Plans to unify two Caucasian regions of Russia, Adygeya and Krasnodar Krai, have seriously aggravated the situation in Adygeya, the most stable national republic of the violent North Caucasus.
On April 23, about 10,000 people participated in a protest rally in Maikop, the Adygeyan capital. The rally was organized by several civic organizations. Under the banners of “Long Live Adygeya!” and “Let It Be a Republic!” speakers read aloud telegrams of support from different Adygei and Cherkess (the two minorities belong to the same ethnic group and are very close in language and customs) diaspora groups from the United States, Germany, Israel, Turkey, Syria, and Jordan (regnum, April 23). The Union of Public Organizations was formed on the same day “to coordinate efforts to protect the constitutional status of the Republic of Adygeya” (Nezavisimaya gazeta, April 26).
On December 29, 2004, Alexander Tkachov, the governor of Krasnodar Krai, told a press conference on that it would be economically feasible to unify Adygeya and Krasnodar Krai (yufo.ru, December 29, 2004). This statement immediately drew strong protests from the Cherkess Congress and Adyge Khase, civics organizations with deep roots in Adygeya. Cherkess Congress Chairman Murat Berzegov declared that his group would to appeal to the large Cherkess communities in Turkey, Jordan, and the Middle East to help block any moves toward unification.
Adygeyan authorities supported these protest activities. Khasret Sovmen, the president of the republic, declared that abolishing Adygeya would be “a political mistake” that would further destabilize the Caucasus (Interfax, January 14).
This strong response silenced the unification advocates for a while. However, on April 1, Murat Akhedjakh, Krasnodar Krai’s vice-governor for domestic policy, said that polls conducted by a “Social Research Center” indicated that up to 80% of Adygeyan residents favored unification with Krasnodar, including 50% of the Adygeis and 90% of the Russians (Interfax, April 1).
This interview fanned the flames of the dispute. Then on April 19, Izvestiya-Ug published an interview with Anatoly Odeychuk, the federal inspector for Krasnodar Krai and Adygeya. Odeychuk previously was the inspector for Krasnodar Krai only until January, when Adygeya was added to his jurisdiction. Some observers regard this move as the first step towards possible unification (Newsru, April 22). In a recent interview Odeychuk not only supported the idea of merger, but he sharply criticized the situation in the republic. Odeychuk called Adygeya “an ethnic republic where only force, cruelty, and strong authority are respected” (Izvestiya-Ug, April 19).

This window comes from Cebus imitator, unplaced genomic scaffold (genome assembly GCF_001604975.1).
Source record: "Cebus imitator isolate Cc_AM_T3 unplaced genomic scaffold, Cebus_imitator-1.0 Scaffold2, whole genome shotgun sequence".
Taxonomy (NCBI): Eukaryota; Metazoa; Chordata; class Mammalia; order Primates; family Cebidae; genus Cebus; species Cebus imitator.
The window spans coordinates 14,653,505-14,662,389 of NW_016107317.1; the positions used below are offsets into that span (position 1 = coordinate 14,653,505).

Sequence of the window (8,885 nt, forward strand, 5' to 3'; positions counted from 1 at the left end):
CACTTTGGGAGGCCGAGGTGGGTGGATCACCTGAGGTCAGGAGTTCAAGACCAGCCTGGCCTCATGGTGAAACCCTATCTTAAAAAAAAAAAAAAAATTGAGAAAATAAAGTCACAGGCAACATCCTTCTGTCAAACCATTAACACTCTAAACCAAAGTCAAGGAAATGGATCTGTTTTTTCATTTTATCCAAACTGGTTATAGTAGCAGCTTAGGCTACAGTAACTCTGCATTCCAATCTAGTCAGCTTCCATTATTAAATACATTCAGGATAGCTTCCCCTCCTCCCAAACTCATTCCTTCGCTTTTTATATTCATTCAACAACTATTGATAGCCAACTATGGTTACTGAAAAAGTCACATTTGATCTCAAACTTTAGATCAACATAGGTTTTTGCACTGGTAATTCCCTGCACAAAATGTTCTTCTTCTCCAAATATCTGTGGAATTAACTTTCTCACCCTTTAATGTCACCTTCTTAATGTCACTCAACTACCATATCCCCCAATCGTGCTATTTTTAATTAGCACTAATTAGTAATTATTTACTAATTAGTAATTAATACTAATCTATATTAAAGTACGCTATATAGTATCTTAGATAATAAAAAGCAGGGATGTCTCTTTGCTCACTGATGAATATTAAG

In addition, Alexander Veshnyakov, the chairman of the Russian Central Election Committee, said that he also knew of consultations on the Adygeya- Krasnodar issue.
Faced with such a massive onslaught, Adygeya struck back. The government of the republic appealed to Dmitry Kozak, Russian President Vladimir Putin’s special envoy to the Southern Federal District, to withdraw Odeychuk. Adyge Khase and the Cherkess Congress also issued a statement demanding that the federal inspector resign (Nezavisimaya gazeta, April 22). The Adygeyan diasporas backed the organizations’ demands. Kuban Khatukai, a leader of the diaspora in the Netherlands, sent a letter to the president of Adygeya expressing his support for the sovereignty of the republic (Nezavisimaya gazeta, April 22).
Abrek Chich, spokesman for the President of Adygeya, warned of more unrest in the region. “The situation is getting more and more complicated every day. There are meetings, protest actions. There are young people going around Maikop in cars waving Adygeyan flags” (regnum, April 22). Chich also disavowed Vesnyakov’s statement about ongoing unification consultations between Adygeyan authorities and Krasnodar officials (Interfax, April 21).
At the same time, various independent sources have conducted their own surveys to find what people in Adygeya really think about the merger. According to a poll organized by the Caucasus Times in Maikop, 39% said that they would vote against the unification; 22% supported this idea; 21% were “likely to support it”; and 12% were “likely not to.” Adding together the negative responses, this survey indicates that 51% of the residents of the Adygeyan capital oppose a merger. This result contradicts the numbers cited by Akhedjakh, the Krasnodar Vice-Governor.
The stiff resistance from the Adygeis forced the Krasnodar and federal authorities to pull back. According to Svetlana Zhyravleva, spokesperson for the Krasnodar governor, “No concrete steps have been taken by the administration of Krasnodar Krai towards developing the idea of unification” (Nezavisimaya gazeta, April 21).
However, the struggle continues. The problem is that most of the population of Adygeya is ethnic Russian, and the Kremlin — undoubtedly the origin of the unification scheme — wants to use this demographic factor to grab the republic to merge it with Krasnodar region.
On April 28, Tkachov said that he could consider the unification issue if the people of the two regions decide that it would be better for them to be together, first of all for economic reasons (Caucasus Times, April 28). The Adygeyan authorities insist that neither local residents nor any civic organization wants to initiate a referendum on a possible merger. The President of Adygeya’s Press Office added that the persistent discussions of this subject were inspired by authorities at a higher level (Caucasus Times, April 28). Merger advocates have not yet responded to this statement.